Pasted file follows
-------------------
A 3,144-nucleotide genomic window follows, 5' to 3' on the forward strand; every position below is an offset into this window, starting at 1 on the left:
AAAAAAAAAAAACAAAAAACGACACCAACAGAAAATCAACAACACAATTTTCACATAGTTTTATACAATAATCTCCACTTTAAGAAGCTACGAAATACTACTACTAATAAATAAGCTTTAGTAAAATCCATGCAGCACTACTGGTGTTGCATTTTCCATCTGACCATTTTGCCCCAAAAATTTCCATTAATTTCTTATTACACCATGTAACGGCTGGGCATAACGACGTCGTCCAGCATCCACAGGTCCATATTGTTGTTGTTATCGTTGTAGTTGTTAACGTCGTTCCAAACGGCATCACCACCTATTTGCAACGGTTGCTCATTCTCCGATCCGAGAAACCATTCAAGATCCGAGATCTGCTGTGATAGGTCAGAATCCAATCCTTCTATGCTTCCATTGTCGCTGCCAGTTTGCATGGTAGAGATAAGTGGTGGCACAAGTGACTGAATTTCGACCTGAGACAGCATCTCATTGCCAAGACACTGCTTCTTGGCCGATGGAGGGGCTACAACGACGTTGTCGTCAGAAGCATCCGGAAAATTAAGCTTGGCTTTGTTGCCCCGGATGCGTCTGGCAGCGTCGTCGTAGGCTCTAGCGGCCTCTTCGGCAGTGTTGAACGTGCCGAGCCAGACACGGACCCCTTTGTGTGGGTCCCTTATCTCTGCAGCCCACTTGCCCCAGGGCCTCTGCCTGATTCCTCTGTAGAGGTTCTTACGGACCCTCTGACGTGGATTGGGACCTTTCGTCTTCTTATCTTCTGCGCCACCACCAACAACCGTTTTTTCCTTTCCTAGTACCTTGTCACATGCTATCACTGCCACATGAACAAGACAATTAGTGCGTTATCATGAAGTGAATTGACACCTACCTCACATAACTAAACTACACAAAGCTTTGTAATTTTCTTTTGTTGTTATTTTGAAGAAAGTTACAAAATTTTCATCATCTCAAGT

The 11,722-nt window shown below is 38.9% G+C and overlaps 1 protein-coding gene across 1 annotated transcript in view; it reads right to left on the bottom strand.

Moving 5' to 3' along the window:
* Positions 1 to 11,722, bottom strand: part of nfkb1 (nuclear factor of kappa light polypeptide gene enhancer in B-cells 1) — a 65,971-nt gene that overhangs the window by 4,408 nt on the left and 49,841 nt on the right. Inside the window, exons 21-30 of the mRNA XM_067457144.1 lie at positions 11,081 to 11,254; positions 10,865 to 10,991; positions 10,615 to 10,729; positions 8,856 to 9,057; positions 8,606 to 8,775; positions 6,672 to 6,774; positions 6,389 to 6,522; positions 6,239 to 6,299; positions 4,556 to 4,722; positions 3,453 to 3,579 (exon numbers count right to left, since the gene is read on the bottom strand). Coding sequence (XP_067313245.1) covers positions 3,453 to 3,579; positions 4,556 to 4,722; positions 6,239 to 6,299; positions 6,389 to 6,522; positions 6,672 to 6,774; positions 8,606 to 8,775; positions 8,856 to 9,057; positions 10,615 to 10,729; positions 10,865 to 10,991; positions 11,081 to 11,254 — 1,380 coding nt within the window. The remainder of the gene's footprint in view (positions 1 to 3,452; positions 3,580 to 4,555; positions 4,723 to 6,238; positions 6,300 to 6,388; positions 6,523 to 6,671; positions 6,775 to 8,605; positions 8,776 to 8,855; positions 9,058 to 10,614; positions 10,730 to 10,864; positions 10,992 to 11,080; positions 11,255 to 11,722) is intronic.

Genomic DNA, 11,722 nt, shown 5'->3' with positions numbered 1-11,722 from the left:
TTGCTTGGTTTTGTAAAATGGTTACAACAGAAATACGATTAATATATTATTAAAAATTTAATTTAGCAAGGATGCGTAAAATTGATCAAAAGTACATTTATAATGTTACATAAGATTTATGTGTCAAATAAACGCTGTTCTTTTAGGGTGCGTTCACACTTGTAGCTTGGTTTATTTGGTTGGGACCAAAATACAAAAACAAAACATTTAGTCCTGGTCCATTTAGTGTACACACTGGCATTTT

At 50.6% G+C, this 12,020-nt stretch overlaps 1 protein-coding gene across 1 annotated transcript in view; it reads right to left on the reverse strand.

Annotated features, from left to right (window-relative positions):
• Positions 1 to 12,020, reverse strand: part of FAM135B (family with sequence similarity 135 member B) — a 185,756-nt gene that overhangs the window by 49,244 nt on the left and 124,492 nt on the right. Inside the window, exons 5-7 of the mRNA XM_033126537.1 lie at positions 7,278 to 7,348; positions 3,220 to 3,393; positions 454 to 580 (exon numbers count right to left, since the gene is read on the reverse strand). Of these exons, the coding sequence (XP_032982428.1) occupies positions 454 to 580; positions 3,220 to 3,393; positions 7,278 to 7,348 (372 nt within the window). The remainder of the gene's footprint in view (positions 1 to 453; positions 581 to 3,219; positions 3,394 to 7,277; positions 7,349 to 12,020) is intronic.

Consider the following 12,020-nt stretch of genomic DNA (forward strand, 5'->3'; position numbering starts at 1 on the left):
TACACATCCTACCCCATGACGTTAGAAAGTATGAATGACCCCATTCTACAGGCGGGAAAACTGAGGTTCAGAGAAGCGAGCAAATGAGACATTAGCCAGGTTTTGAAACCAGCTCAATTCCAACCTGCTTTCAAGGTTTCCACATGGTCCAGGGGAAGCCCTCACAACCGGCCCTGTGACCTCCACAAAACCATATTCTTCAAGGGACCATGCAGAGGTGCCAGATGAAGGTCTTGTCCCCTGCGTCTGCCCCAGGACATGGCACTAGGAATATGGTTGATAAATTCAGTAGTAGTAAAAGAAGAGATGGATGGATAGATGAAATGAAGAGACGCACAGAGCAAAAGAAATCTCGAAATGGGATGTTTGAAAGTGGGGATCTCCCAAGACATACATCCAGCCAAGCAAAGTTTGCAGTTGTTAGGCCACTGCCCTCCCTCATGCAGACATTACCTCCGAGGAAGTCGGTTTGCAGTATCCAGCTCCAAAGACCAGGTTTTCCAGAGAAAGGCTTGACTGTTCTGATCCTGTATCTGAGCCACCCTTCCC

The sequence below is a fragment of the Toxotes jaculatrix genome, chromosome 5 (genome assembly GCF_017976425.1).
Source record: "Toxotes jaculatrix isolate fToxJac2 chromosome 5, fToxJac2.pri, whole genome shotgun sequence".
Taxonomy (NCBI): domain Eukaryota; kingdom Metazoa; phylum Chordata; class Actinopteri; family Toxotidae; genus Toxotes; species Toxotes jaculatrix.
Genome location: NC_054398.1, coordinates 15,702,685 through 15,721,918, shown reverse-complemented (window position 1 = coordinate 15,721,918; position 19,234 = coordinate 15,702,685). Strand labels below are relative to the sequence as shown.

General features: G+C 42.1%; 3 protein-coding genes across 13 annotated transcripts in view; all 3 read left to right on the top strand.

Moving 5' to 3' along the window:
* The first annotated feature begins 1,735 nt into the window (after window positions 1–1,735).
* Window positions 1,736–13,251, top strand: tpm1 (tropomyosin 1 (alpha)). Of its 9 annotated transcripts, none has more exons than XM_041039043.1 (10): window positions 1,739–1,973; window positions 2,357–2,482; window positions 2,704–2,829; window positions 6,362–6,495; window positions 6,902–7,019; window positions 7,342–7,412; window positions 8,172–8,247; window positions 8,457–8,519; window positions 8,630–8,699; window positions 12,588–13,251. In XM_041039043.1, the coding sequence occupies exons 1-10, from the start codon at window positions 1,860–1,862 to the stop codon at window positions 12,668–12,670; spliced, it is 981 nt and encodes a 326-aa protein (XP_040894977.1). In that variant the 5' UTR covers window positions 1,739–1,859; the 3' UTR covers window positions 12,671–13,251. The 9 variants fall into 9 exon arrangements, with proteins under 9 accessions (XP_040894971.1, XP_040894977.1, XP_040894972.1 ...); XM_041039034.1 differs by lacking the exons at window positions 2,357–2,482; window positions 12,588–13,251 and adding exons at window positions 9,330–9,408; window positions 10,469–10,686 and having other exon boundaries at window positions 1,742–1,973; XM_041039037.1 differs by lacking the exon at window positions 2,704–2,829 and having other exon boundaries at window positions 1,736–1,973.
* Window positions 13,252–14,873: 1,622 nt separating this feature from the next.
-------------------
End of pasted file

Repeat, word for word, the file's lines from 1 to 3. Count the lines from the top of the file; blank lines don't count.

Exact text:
A 3,144-nucleotide genomic window follows, 5' to 3' on the forward strand; every position below is an offset into this window, starting at 1 on the left:
AAAAAAAAAAAACAAAAAACGACACCAACAGAAAATCAACAACACAATTTTCACATAGTTTTATACAATAATCTCCACTTTAAGAAGCTACGAAATACTACTACTAATAAATAAGCTTTAGTAAAATCCATGCAGCACTACTGGTGTTGCATTTTCCATCTGACCATTTTGCCCCAAAAATTTCCATTAATTTCTTATTACACCATGTAACGGCTGGGCATAACGACGTCGTCCAGCATCCACAGGTCCATATTGTTGTTGTTATCGTTGTAGTTGTTAACGTCGTTCCAAACGGCATCACCACCTATTTGCAACGGTTGCTCATTCTCCGATCCGAGAAACCATTCAAGATCCGAGATCTGCTGTGATAGGTCAGAATCCAATCCTTCTATGCTTCCATTGTCGCTGCCAGTTTGCATGGTAGAGATAAGTGGTGGCACAAGTGACTGAATTTCGACCTGAGACAGCATCTCATTGCCAAGACACTGCTTCTTGGCCGATGGAGGGGCTACAACGACGTTGTCGTCAGAAGCATCCGGAAAATTAAGCTTGGCTTTGTTGCCCCGGATGCGTCTGGCAGCGTCGTCGTAGGCTCTAGCGGCCTCTTCGGCAGTGTTGAACGTGCCGAGCCAGACACGGACCCCTTTGTGTGGGTCCCTTATCTCTGCAGCCCACTTGCCCCAGGGCCTCTGCCTGATTCCTCTGTAGAGGTTCTTACGGACCCTCTGACGTGGATTGGGACCTTTCGTCTTCTTATCTTCTGCGCCACCACCAACAACCGTTTTTTCCTTTCCTAGTACCTTGTCACATGCTATCACTGCCACATGAACAAGACAATTAGTGCGTTATCATGAAGTGAATTGACACCTACCTCACATAACTAAACTACACAAAGCTTTGTAATTTTCTTTTGTTGTTATTTTGAAGAAAGTTACAAAATTTTCATCATCTCAAGT

The 11,722-nt window shown below is 38.9% G+C and overlaps 1 protein-coding gene across 1 annotated transcript in view; it reads right to left on the bottom strand.